Hypothyroidism, or low thyroid activity, occurs when the thyroid, a gland in the neck that controls body growth and metabolism, produces insufficient amounts of thyroid hormone, thereby slowing all metabolic processes in the body.

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Symptoms depend on the degree of thyroid deficiency and may develop slowly over many years. (When full-blown symptoms do occur, the condition is known as myxedema.) Although hypothyroidism can occur at any age and in both sexes, it is most common in women over age 50.

The disorder can be completely controlled with proper treatment. In rare cases, however, severe untreated hypothyroidism may result in myxedema coma, a life-threatening condition that may be precipitated by illness, sedatives, cold weather, surgery, or injury. Untreated hypothyroidism occurring during infancy results in mental retardation and dwarfism (cretinism).

What Causes Hypothyroidism?

  • Hypothyroidism is frequently due to an autoimmune disorder (such as Hashimoto’s disease), wherein the body’s natural defenses against infection mistakenly attack healthy tissue (in this case, the thyroid).
  • Hypothyroidism may also occur when the pituitary gland, located at the base of the brain, fails to produce sufficient quantities of thyroid-stimulating hormone (TSH), a regulator of the thyroid gland. (Paradoxically, when hypothyroidism is caused by a defect in the thyroid gland itself, the pituitary releases increased quantities of TSH in an attempt to compensate for low levels of thyroid hormone.)
  • The disorder may occur following surgical removal of the thyroid gland to treat hyperthyroidism or thyroid cancer.
  • Medical treatments for hyperthyroidism may cause hypothyroidism. Radioactive iodine treatment results in permanent hypothyroidism in more than 50 percent of patients; hypothyroidism due to antithyroid drugs persists only for as long as the drugs are taken.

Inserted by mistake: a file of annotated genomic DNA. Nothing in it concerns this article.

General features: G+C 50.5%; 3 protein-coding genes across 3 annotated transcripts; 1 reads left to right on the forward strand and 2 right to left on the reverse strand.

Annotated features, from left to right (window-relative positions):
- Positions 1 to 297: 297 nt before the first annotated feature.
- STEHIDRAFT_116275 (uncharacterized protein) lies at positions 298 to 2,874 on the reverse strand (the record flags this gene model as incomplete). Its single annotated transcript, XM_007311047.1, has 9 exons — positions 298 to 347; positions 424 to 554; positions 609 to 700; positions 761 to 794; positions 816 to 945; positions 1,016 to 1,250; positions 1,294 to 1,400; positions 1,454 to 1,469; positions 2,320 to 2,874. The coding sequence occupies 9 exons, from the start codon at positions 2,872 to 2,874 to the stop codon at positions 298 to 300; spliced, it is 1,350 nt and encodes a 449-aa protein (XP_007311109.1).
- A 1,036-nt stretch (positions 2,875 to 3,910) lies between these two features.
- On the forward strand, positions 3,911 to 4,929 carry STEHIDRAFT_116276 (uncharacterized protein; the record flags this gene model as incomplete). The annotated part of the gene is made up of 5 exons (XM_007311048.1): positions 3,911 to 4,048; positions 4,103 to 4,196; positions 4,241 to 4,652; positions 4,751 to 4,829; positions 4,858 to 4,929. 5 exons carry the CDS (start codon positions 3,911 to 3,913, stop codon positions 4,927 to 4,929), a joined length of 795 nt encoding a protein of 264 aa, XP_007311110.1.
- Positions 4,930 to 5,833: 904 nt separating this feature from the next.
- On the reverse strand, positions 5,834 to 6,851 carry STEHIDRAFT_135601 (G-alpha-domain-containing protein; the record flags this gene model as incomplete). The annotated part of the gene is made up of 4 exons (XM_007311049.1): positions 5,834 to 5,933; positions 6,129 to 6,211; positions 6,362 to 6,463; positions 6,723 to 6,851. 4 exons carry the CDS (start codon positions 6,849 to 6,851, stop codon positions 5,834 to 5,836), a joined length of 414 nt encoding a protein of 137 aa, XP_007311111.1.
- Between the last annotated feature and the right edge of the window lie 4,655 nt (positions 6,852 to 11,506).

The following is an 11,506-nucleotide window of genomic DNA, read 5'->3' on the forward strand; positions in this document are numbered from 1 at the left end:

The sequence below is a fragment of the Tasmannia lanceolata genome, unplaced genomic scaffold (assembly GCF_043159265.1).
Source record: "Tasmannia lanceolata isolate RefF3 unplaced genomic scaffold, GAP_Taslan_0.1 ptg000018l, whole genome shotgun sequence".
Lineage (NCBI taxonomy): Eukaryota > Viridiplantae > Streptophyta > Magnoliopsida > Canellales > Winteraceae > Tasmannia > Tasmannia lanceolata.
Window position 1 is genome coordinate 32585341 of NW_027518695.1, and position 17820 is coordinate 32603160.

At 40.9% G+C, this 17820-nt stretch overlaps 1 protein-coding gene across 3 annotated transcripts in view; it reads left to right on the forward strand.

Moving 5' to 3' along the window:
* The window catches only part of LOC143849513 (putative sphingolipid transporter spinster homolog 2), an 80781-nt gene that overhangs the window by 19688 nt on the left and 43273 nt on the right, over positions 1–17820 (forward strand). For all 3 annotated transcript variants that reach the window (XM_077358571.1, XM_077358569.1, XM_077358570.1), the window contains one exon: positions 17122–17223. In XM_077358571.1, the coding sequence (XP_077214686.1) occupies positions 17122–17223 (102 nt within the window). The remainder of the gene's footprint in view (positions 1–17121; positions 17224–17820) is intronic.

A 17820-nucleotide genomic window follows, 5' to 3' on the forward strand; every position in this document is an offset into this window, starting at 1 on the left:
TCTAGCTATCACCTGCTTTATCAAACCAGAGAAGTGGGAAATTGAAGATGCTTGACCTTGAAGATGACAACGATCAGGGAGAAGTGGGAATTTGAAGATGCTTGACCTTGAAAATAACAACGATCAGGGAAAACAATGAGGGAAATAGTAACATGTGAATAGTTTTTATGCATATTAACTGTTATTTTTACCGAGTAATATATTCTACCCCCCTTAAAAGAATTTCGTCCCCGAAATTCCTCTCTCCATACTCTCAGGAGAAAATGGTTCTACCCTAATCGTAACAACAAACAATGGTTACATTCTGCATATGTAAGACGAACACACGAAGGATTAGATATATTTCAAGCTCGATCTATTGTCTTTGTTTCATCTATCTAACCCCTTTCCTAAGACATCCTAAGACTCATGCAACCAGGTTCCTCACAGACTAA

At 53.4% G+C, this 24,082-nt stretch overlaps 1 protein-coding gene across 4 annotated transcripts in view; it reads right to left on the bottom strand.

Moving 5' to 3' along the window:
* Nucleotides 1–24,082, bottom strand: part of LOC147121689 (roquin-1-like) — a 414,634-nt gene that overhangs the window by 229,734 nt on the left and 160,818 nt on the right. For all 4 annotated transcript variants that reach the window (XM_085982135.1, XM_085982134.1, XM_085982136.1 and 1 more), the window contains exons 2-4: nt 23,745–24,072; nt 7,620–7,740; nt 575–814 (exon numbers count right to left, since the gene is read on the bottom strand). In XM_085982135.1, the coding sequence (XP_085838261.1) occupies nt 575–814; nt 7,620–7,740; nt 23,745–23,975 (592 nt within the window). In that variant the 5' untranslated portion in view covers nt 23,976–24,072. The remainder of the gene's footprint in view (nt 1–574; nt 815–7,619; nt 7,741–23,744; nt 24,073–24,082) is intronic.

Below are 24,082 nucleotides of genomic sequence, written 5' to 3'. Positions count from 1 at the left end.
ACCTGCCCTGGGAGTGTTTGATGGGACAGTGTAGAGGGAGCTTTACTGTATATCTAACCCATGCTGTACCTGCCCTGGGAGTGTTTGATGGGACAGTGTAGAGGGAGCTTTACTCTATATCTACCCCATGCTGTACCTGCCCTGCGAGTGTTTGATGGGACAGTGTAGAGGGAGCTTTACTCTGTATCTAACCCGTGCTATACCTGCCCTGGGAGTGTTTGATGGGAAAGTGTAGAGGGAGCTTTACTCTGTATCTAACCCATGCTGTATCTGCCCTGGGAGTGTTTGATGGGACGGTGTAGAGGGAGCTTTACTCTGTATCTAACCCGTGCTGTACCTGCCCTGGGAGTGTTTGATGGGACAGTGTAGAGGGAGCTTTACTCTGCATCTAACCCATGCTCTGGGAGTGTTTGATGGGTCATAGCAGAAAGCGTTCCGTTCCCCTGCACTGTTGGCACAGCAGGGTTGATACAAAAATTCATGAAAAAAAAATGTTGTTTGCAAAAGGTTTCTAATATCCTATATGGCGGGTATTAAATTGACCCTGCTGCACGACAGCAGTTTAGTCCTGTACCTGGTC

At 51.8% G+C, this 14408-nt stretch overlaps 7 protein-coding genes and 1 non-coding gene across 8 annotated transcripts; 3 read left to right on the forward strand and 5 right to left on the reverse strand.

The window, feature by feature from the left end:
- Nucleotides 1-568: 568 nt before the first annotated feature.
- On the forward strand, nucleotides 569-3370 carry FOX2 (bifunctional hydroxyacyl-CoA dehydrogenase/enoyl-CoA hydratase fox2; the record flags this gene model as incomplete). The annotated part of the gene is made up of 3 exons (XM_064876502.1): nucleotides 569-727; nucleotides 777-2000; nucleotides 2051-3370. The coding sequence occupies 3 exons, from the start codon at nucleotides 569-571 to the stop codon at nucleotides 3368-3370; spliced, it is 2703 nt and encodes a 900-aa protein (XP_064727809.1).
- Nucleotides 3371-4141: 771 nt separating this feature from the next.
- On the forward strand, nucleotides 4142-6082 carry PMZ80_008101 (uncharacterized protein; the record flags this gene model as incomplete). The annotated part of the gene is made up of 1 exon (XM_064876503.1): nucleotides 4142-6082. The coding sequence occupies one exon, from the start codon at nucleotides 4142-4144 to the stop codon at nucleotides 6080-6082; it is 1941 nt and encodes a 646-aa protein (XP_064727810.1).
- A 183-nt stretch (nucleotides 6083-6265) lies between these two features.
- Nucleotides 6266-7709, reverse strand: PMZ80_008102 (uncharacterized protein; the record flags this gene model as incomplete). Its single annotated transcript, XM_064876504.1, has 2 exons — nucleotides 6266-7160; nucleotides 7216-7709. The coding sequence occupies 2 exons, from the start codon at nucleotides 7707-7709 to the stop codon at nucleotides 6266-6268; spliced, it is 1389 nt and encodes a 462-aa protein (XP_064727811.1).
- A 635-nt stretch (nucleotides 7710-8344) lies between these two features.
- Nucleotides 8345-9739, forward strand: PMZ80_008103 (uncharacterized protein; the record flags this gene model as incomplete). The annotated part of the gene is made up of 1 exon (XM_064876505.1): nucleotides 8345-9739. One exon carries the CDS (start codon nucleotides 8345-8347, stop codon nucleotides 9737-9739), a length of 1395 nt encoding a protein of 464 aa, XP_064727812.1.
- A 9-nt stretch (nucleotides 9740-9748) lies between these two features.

• Certain drugs such as lithium can interfere with thyroid function.
  • In rare cases, an insufficient dietary intake of iodine may cause hypothyroidism.
  • Infants may be born with thyroid defects.
  • Rare disorders such as amyloidosis, sarcoidosis and hemochromatosis can deposit substances in the thyroid that results in hypothyroidism.
  • In women, hypothyroidism may develop during and after pregnancy.
  • Risk of hypothyroidism is greater in women age 50 and over.
  • Risk of hypothyroidism in greater in men age 60 and over.

Symptoms of Hypothyroidism

  • Fatigue, lethargy, and slowed movement
  • Intolerance to cold
  • Unusual weight gain
  • Constipation
  • Dry, thickened, flaky skin
  • Muscle cramps and weakness
  • Deepened voice
  • Lack of interest in sex
  • Possibly, goiter (swelling in the neck).
  • Unusually heavy, prolonged menstrual periods
  • Puffiness around the eyes
  • Dry, brittle hair or hair loss
  • Impaired mental faculties
  • High blood cholesterol
  • Weight gain
  • Depression

Hypothyroidism Prevention

  • There is no known way to prevent hypothyroidism, although diagnostic screening allows for early detection and treatment in those at risk for congenital hypothyroidism.
  • If you have hypothyroidism, it is advisable that you inform your family members. Hypothyroidism is a hereditary disease. You should encourage them to have a regular TSH test for early detection and treatment.

Hypothyroidism Diagnosis

  • Patient history and physical examination are needed. Slowed heart and pulse rates, low systolic blood pressure (the higher number), and low body temperature suggest hypothyroidism.
  • Blood tests are taken to determine levels of thyroid hormone and TSH. (Measuring TSH is the most sensitive test for hypothyroidism due to disease of the thyroid gland. TSH is not accurate when hypothyroidism is caused by disease of the pituitary gland.)

How Hypothyroidism Is Treated

  • Lifelong hormone replacement therapy with thyroid hormone (thyroxine) is usually necessary. The lowest effective dose is determined and then maintained. (In the elderly and those with coronary artery disease, hormone replacement is started with a small dose and gradually increased. It is controversial whether to initiate such therapy at all in those with slightly elevated TSH but no symptoms.)
  • If a large goiter causes breathing or swallowing difficulty, surgical removal may be required.
  • Hospitalization is necessary for treatment of myxedema coma. Intravenous thyroid hormone replacement, as well as steroid therapy, will usually be administered. In addition, oxygen, artificial respiration, fluid replacement, and other intensive care measures may be warranted.
  • Medications like the synthetic thyroid hormone pill can regulate your hormone levels and shift your metabolism back to normal.

When to Call a Doctor

  • If you experience the symptoms of hypothyroidism, consult a doctor as soon as possible.


Johns Hopkins Symptoms and Remedies: The Complete Home Medical Reference

Simeon Margolis, M.D., Ph.D., Medical Editor

Prepared by the Editors of The Johns Hopkins Medical Letter: Health After 50

Updated by Remedy Health Media

Publication Review By: the Editorial Staff at Healthcommunities.com

Published: 13 Oct 2011

Last Modified: 19 Feb 2015